When manual or construction work is not available, women find other work. Some of them make twig baskets and brooms. They walk from village to village, often 25 km a day, to sell the baskets. It takes two days to make 10 baskets for which they earn ₹10 per basket. Some women provide services such as cleaning or do odd jobs for landowning families an average of three or four days a month. Some do sewing. They also do their own housework. Thus, based on anecdotal evidence of women at a MGNREGA site, an individual woman in a year is an MGNREGA worker, agricultural worker, construction worker, migrant worker, self-employed street vendor, a seamstress, a domestic worker with odd jobs and a housewife doing multiple household chores.

The work of the “compulsory” worker never stops. Siddhama, a 45-year-old mother of four from Yadgiri District, stretched out her arms and said, “My working arms…this is the property I have, to earn money for my family survives. When I work, they eat.

High commodity prices have led to a considerable reduction in the consumption of vegetables and pulses among women. To prove their point, some of the women on the construction site brought out their lunch boxes, which contained rice or rotis and a chilli chutney. Two sisters, Sheelawati and Chandramma, said, “We drink water after eating the chilli chutney. Then we are not hungry. Others nodded in agreement. They said the 10 kg of grain per head of the central and state government’s free food grain program was a big help and feared it might end. The food deprivation that women face due to high prices and low incomes is another dimension of the life of the “compulsory” worker.

Offer minimum wage

Almost all of the women spoke of being trapped in debt. What women earn from multitasking for which there is no fixed piece rate is by no means equal to the amount of work they do. The dismantling of labor laws in urban areas has weakened labor departments. The implementation of the minimum wage in rural India is only conceivable with strong movements of agricultural workers’ unions. While there should be strict enforcement of the minimum wage with piece rates set for different types of female labor, it is unfair that landless manual laborers in rural India are denied the pitiful annual cash transfer from the government of ₹6,000 granted to farmer owners. While rural workers should also be entitled to a similar cash transfer, the rate schedule for women in MGNREGA projects based on incredibly high productivity rates must be lowered and work sites made more worker-friendly.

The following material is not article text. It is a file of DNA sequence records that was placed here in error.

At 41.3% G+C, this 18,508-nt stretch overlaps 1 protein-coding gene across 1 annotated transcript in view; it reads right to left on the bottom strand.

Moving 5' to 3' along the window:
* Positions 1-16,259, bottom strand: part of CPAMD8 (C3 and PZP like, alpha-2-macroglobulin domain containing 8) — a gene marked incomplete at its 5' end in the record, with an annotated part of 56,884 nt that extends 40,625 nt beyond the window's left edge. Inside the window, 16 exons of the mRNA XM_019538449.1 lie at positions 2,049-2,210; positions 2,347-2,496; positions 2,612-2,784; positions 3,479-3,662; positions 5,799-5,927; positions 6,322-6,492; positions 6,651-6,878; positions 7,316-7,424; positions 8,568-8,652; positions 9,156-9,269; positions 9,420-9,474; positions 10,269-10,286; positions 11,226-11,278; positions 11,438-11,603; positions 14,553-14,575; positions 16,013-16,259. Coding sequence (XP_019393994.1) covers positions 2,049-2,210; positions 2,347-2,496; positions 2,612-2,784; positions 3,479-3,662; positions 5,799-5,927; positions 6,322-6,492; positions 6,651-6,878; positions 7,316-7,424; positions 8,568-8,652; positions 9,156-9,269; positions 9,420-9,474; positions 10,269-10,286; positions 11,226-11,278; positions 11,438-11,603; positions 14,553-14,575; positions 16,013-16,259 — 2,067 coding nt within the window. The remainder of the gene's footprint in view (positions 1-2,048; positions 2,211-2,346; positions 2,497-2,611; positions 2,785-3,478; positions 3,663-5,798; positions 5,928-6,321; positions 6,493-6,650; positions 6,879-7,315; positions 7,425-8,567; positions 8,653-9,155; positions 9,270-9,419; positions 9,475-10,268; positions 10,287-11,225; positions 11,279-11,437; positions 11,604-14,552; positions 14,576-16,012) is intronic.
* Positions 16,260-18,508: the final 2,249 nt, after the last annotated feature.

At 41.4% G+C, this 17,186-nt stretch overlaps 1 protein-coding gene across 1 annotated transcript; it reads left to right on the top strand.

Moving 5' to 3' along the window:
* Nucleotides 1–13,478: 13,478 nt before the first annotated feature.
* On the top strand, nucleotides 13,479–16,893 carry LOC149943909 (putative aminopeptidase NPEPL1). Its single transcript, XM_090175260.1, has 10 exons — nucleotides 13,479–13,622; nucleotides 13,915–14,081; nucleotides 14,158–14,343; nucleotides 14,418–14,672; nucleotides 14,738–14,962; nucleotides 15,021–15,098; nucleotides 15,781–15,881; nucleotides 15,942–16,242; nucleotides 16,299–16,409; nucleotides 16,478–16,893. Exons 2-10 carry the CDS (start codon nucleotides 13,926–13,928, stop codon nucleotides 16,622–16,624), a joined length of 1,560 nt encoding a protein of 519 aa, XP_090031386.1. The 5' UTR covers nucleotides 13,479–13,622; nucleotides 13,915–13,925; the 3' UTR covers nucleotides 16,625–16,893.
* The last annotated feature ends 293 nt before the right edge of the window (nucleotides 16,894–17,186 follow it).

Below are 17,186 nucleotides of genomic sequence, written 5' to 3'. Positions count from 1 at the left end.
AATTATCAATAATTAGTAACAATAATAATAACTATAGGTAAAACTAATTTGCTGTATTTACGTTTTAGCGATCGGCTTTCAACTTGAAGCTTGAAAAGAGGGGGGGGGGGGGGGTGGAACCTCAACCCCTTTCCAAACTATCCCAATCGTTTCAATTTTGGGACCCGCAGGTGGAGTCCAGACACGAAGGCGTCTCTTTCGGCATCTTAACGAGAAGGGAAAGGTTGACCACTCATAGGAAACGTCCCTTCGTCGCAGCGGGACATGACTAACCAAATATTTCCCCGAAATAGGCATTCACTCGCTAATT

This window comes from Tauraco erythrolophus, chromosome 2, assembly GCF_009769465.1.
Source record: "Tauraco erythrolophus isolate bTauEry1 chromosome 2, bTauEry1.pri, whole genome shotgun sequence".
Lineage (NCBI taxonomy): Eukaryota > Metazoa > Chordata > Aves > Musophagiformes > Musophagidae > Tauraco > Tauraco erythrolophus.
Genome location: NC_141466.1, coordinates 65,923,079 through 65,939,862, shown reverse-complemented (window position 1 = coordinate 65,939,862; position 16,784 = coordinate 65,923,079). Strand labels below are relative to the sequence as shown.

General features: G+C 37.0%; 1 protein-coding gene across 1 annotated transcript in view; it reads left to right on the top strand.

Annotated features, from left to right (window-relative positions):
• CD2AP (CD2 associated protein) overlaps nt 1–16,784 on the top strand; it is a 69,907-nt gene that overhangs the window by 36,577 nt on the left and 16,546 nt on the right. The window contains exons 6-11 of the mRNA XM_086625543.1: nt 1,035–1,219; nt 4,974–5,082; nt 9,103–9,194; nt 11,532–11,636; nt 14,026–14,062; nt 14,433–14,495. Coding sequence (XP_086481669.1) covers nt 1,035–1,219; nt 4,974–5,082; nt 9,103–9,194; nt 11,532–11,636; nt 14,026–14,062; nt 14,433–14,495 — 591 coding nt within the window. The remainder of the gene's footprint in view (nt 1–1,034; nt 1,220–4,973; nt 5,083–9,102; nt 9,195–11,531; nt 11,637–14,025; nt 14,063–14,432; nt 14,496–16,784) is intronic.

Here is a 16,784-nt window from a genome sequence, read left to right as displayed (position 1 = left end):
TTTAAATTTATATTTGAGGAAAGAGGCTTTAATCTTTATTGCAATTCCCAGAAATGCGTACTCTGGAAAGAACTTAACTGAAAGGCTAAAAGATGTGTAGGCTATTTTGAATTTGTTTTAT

With the deep penetration of capitalist processes in rural India, there is a crisis of livelihood options. Poor women adopt various coping strategies. To make a correct analysis of this crisis requires a sensitive lens. The invisibility of women’s work can be addressed through time-use surveys. Village-level time-use surveys by the Foundation for Agrarian Studies, for example, have revealed the extent of women’s work. In fact, widespread surveys of poor rural women and how they spend their time are urgently needed. The ‘compulsory’ worker must be recognized and protected with laws and policies that address her issues as India celebrates the 75th anniversary of its independence.

Brinda Karat is a member of the political bureau of the CPI(M)